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Drive Angle Vs Trim Tabs, What's The Relationship?

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    Drive Angle Vs Trim Tabs, What's The Relationship?

    Brought my boat in for drive service today, and right after the mechanic finished up it turned out the solenoid that lowers the drive is messed up. He had to lower it manually by shorting it with a screwdriver.

    I can fix the solenoid, but it got me wondering about the actual usage of the drive angle mechanism. When do you adjust the drive angle instead of the trim tabs, and vice versa?
    "Binti B"
    1996 2855 Ciera Sunbridge
    Richmond, BC

    #2
    It’s an interesting relationship. On my previous boat I had twin 4.3’s with counter rotating Alphas. I would fully extend the tabs bow down, advance the throttles to about 3/4, and as the boat came up on a plane I’d retract the trim tabs and reduce throttle as the boat dictated. Most of the time the cruising configuration was drives all the way down and tabs just so the boat was running very level and throttled at between 3200 & 3550. If I ran in to light chop I’d bump the bow down to take the liveliness out of it. The only times I’d trim using the drives was above 3800 to lift the bow a bit. At 4800 it was very touchy keeping the props from cavitation. If they did the rev limiter on the engines would kick in with sounds I really didn’t like. I was doing over 45mph plus on the gps in an Encounter 2950 Sunbridge, canvas up and dinghy on the back.
    You can find the best combination for your boat through experimenting. By doing that you’ll find that different conditions will dictate different combinations. The big challenge for me was getting the boat all trimmed and one of the kids would walk across the boat.
    P/C Pete
    Edmonds Yacht Club (Commodore 1993)
    1988 3818 "GLAUBEN”
    Hino EH700 175 Onan MDKD Genset
    MMSI 367770440

    Comment


      #3
      When you have both trim tabs and adjustable drive I believe most use the drive adjustment for bow up and down while the tabs are used to level the boat right and left.
      Jim Gandee
      1989 3888
      Hino 175's
      Fire Escape
      [email protected]
      Alamitos Bay, SoCal

      Comment


        #4
        If the tabs are big enough, they can do all the work by themselves, but if they are the minimum size for the boat, the outdrive trim helps a lot..

        once you get up on plane, set the tabs for the best performance for the conditions.. then trim the drive to get the smoothest operation... when the outdrive is counteracting the lift of the tabs, you can feel/hear it.. and also when the drive is trimmed too far down/in...
        get the tabs and the outdrive adjusted together and the boat will run its smoothest and perform most economically... and if a bit of adjustment is needed after getting them set together, use the tabs to do it...

        If you have a trim indicator, mark the sweet spot for future reference, because that will be close to perfect every time you get on plane, unless you have a severe loading change...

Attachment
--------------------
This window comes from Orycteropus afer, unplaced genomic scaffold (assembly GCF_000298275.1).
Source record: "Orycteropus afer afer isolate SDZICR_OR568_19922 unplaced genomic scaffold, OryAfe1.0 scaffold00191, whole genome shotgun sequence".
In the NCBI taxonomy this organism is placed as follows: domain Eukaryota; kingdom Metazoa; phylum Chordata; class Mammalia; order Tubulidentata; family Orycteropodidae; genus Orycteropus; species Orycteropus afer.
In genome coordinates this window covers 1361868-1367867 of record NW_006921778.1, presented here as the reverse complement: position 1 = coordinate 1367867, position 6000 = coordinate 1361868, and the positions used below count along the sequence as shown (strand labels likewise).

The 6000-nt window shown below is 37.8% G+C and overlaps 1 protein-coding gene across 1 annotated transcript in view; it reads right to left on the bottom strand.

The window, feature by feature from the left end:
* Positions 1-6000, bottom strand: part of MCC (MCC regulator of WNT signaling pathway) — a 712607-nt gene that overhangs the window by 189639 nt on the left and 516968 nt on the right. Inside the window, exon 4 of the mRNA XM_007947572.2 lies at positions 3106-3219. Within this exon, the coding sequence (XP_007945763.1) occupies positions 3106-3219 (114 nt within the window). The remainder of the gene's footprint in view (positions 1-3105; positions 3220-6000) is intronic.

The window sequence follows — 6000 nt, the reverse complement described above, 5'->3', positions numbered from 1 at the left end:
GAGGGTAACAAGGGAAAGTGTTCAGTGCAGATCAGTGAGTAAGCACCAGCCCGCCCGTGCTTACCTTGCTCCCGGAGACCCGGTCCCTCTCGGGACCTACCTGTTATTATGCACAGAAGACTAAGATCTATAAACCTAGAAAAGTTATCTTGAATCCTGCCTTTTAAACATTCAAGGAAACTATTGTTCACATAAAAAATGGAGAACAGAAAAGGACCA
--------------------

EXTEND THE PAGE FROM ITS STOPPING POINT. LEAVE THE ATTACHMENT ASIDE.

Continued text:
Only experimentation and experiance can tell you how your boat reacts to them when used together, and how much of either one works the best in the given conditions... ALWAYS keep the tabs fully retracted in a following sea, as it can cause the boat to bury the bow into a wave, which is a quick way to cause a broach/rollover..


        NU LIBERTE'
        Salem, OR

        1989 Bayliner 2556 Convertible
        5.7 OMC Cobra - 15.5x11 prop
        N2K equipped throughout..
        2014 Ram 3500 crew cab, 6.7 Cummins
        2007 M-3705 SLC weekend warrior, 5th wheel
        '04 Polaris Sportsman 700 -- '05 Polaris Sportsman 500 HO
        Heavy Equipment Repair and Specialty Welding

        Comment


          #5
          I do as Jim stated in post 3. I use the drive trim often to adjust the attitude of the boat and the trim tabs to correct whatever list is present. Every boat model probably acts a little different but I’ll say trimming my Bravo drive has a massive impact on the how the boat runs through the water.
          Dave
          Edmonds, WA
          "THE FIX"
          '93 2556
          Carbureted 383 Vortec-Bravo II 2.0:1 18 1/4x19 P

          The rebuild of my 2556 https://www.baylinerownersclub.org/f...76?view=thread
          Misc. projects thread
          https://www.baylinerownersclub.org/f...56-gctid789773

          Comment


            #6
            This is interesting. I’ve always had outboards up until last year. I have been trimming my 2859 with tabs, and leaving drive all the way down. Someone told me it was a lot of wear and tear on the drive if you raise and lower it often.

            Comment


              #7
              When you are driving into the wind and waves is when you really can appreciate tucking the outdrive in. It pushes thought the waves more aggressively, especially when tabs full down. Honestly, I never mastered the art of proper outdrive trim, except when I was getting the crap pounded out of me in thick seas. It was easy to see if the drive was too far out; bow way up. Trimming down from there was never something i felt like I mastered. Flying a 2556 at 25 mph seems like it allowed a lot of slop on outdrive trim. Tab trim was always the minimum required to level out the boat, except on those hard, into-the-wind legs.
              Tally and Vicki